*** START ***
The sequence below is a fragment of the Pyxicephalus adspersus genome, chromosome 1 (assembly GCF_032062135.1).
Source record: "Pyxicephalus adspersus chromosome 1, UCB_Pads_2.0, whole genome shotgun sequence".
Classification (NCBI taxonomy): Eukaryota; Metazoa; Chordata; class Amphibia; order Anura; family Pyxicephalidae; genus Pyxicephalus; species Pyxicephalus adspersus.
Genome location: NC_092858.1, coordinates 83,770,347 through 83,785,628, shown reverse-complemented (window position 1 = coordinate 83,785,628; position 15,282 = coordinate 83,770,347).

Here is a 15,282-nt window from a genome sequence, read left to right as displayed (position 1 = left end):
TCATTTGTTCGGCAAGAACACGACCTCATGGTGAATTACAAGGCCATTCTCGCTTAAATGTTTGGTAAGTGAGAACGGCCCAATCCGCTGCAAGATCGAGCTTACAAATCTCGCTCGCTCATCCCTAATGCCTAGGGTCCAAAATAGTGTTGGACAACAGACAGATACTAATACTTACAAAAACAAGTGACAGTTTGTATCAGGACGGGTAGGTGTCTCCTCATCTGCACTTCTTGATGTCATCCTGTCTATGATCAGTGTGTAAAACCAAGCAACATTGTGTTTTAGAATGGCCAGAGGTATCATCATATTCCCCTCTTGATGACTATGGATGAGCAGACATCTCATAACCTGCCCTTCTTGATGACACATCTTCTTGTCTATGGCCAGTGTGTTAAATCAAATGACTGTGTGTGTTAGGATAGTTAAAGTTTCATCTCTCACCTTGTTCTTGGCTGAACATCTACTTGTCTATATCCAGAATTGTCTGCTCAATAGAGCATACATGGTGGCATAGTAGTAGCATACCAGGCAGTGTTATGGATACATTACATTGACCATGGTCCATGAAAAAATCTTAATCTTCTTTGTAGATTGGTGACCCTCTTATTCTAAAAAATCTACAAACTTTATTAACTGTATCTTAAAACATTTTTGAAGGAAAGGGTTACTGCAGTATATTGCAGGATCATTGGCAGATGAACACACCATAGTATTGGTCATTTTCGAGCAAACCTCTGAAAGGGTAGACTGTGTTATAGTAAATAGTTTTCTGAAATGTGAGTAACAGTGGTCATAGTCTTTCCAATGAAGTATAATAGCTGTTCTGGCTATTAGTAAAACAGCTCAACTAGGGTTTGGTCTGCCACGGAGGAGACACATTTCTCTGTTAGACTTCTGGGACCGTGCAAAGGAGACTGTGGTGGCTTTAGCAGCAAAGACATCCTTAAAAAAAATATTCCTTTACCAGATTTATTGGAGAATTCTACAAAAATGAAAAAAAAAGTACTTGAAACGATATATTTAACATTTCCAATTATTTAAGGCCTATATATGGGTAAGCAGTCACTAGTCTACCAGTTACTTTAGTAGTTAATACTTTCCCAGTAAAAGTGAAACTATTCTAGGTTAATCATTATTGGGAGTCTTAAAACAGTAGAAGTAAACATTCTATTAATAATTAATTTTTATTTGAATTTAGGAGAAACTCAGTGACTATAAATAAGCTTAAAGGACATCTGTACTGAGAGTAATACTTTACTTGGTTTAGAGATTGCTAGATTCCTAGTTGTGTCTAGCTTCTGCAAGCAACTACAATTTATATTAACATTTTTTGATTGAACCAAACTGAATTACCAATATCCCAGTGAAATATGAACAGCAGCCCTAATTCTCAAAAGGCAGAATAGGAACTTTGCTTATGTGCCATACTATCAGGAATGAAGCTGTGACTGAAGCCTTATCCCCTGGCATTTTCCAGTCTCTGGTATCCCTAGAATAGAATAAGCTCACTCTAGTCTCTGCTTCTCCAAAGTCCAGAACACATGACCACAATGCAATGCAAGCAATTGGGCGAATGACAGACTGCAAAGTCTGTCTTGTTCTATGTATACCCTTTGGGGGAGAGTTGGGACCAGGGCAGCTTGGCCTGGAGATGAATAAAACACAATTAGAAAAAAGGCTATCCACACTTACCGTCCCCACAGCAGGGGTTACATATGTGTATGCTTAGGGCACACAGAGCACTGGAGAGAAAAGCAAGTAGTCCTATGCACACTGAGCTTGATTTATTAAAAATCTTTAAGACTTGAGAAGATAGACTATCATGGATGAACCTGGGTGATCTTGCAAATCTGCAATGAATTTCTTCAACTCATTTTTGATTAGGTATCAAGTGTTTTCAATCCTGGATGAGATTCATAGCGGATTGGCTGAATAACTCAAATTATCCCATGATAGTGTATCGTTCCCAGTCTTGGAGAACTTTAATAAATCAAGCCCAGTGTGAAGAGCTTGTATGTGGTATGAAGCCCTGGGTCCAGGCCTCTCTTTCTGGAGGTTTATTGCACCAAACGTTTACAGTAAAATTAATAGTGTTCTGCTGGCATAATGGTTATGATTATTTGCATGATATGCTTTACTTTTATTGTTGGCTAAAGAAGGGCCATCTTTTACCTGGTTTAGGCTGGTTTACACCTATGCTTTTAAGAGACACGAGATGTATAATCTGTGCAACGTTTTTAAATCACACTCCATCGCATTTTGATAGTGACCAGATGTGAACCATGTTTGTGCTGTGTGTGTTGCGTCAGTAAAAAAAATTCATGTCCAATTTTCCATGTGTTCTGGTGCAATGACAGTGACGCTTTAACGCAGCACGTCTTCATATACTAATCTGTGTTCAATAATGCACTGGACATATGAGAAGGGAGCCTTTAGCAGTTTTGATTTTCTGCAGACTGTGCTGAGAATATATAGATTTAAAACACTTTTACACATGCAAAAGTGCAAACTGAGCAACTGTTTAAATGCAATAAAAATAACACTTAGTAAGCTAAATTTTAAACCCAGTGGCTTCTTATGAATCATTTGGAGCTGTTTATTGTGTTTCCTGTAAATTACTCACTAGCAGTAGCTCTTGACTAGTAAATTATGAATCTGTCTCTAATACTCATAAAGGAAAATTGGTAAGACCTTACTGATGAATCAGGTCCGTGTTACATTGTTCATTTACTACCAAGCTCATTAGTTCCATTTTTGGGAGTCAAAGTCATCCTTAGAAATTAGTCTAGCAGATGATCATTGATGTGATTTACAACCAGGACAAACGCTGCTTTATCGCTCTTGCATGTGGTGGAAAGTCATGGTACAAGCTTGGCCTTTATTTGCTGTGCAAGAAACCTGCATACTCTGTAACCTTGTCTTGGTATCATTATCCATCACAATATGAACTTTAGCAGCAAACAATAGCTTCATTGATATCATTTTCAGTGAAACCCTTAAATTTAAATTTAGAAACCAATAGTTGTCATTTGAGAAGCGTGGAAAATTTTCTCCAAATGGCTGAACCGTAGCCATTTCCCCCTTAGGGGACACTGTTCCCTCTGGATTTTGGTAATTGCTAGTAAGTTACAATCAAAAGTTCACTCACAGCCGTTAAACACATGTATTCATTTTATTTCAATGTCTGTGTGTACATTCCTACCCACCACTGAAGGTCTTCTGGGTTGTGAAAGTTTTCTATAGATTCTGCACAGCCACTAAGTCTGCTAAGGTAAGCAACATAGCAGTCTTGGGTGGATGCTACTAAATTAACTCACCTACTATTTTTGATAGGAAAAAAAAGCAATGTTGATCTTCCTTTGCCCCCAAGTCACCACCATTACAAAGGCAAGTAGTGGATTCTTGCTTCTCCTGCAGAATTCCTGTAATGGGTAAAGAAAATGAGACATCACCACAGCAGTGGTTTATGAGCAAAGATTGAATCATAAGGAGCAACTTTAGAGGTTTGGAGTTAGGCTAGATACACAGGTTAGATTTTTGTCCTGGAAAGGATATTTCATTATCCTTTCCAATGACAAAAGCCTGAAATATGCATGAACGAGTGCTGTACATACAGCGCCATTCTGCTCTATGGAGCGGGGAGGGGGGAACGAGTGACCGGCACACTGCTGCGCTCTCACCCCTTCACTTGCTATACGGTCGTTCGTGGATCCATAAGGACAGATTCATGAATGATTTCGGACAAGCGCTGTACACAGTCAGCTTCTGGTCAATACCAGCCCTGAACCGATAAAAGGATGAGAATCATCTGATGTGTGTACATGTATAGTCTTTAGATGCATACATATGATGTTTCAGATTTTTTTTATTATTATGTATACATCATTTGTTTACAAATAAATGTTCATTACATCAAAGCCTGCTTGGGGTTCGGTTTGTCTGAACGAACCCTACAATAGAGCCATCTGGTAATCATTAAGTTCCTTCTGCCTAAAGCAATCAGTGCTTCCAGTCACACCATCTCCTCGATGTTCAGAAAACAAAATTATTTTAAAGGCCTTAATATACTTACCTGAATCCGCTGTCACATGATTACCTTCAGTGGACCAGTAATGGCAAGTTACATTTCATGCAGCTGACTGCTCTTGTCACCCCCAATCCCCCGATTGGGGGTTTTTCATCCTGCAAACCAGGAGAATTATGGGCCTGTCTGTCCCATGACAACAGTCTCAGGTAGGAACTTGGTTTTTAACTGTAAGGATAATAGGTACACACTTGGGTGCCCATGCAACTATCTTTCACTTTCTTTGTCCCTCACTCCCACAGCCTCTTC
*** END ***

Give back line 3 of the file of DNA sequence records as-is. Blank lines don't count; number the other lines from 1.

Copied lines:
Classification (NCBI taxonomy): Eukaryota; Metazoa; Chordata; class Amphibia; order Anura; family Pyxicephalidae; genus Pyxicephalus; species Pyxicephalus adspersus.